of upwards of a million people. But does participation in CPK Standing Committee
meetings, at which there was general discussion of the need for unspecified measures
to root out "enemies", constitute a conspiracy, in the legal sense of that
term? Probably not.
Moreover, where is the logic - or, for that matter, the justice - in trying political
leaders, without at the same time trying those who actually carried out the killings?
In Bosnia and Nazi Germany it is precisely the former camp guards, the torturers,
the SS officers, who have been brought to trial in the West. Should Cambodia be held
to different standards simply because it is politically too difficult to envisage
the trials of thousands of grass-roots officials?
"Creating the conditions" for mass starvation and death is a moral and
political concept, not a legal one.
If the Khmer Rouge leaders are morally responsible for all that happened during their
rule, the United States must share the responsibility for bringing them to power.
Could their forces have marched into Phnom Penh in April 1975 had there been no American
intervention in Vietnam?
China, too, played its part. So did Vietnam. So did the Royal Cambodian Government
in the mid-1960s, when, by suppressing the left-wing opposition in parliament, it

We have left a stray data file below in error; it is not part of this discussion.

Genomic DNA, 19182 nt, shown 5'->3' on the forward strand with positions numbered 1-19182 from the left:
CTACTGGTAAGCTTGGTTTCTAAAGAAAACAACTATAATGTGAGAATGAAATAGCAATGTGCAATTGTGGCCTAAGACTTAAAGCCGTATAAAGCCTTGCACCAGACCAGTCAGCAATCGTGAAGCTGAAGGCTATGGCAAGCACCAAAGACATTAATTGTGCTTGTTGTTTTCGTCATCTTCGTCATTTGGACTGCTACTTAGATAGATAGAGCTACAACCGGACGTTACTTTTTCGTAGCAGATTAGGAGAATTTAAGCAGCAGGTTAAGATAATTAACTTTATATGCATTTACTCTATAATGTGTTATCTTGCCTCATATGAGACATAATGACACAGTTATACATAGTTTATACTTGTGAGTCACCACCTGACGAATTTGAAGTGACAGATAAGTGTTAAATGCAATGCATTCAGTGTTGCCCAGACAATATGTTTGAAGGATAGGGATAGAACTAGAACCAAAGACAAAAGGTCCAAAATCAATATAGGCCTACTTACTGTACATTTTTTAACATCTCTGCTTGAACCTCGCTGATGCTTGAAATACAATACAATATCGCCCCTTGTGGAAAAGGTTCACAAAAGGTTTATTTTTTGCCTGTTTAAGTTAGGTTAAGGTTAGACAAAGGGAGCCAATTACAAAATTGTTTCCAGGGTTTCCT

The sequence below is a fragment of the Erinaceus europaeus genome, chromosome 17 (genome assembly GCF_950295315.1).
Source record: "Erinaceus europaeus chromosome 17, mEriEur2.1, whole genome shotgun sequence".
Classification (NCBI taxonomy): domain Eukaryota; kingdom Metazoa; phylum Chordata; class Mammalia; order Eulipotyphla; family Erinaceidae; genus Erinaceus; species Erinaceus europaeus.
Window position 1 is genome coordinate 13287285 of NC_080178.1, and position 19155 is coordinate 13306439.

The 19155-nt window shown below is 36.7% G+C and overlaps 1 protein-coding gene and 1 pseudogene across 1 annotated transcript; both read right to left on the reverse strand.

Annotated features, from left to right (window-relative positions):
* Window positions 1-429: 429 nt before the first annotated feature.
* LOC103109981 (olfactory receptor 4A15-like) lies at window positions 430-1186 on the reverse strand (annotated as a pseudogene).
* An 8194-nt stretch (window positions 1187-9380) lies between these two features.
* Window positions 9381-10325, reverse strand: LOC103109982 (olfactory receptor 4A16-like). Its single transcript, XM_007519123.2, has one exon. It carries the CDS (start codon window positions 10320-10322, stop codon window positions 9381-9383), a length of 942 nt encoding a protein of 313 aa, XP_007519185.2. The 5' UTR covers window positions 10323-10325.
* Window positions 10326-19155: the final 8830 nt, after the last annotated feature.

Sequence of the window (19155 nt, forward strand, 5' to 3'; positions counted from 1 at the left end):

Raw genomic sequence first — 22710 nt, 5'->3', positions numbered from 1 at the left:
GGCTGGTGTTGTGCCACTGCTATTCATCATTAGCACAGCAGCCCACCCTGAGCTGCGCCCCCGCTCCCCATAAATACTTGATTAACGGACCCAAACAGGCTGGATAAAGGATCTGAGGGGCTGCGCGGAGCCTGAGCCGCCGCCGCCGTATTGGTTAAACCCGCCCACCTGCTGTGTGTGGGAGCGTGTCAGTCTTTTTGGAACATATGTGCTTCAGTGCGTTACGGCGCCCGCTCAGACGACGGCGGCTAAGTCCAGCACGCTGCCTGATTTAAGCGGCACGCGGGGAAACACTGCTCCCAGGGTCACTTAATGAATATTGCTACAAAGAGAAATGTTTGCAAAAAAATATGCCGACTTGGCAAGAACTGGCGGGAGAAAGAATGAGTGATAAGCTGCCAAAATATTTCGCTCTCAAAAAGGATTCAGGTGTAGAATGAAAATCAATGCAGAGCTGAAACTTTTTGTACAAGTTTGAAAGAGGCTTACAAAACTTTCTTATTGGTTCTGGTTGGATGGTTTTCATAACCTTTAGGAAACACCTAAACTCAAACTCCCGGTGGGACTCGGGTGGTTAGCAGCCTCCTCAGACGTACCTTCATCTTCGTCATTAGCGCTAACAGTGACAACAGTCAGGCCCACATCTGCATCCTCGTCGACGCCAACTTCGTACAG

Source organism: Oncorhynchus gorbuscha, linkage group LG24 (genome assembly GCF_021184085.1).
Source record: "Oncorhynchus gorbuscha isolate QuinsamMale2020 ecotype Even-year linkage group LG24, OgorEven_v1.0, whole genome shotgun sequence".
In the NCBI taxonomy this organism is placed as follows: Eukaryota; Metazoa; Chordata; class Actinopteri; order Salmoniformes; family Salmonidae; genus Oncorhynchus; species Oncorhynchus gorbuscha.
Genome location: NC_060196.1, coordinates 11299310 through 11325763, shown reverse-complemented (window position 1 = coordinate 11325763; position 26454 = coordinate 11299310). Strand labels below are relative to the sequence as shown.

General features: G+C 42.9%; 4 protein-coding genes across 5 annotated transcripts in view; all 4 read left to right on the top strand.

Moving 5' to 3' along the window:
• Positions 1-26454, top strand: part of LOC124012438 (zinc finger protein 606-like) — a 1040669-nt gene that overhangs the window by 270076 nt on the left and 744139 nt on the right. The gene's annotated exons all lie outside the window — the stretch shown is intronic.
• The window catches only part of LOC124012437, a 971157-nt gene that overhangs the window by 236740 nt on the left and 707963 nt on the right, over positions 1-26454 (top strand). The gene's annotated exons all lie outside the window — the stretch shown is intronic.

left the communists with no choice but to take the path of revolution.
But none of these are legally responsible for their past policies.
There is one more argument that is often advanced and needs dealing with - namely,
that the leaders of the Communist Party of Kampuchea knew about, and were directly
responsible for, the S-21 prison at Tuol Sleng.
Here, at least, we are on firm ground. No one can reasonably deny that Nuon Chea
had overall responsibility for security matters in Democratic Kampuchea, while Son
Sen had direct charge of S-21. The other leaders were also aware of what went on
there, and, to the extent that they were members of the CPK Standing Committee, shared
at least a measure of collective responsibility.
The problem is that half the governments in the world have, or had formerly, establishments
similar to S-21.
Not just the Soviet Union, with its Lubyanka and its gulags; or China with its Central
Case Examination Group; but literally dozens of states in Africa, the Middle East,
Latin America and Asia.
When President Hafez al Assad of Syria died last summer, he was hailed throughout
the Western world as a skilled and redoubtable Arab statesman and warrior. Yet more
people died in Assad's political prisons than died in S-21, and in hardly less horrific
How many people were exterminated in Suharto's Indonesia, during the anti-communist
witchhunt? How many mothers in that country were forced to watch as their children
were tortured before their eyes to make them confess?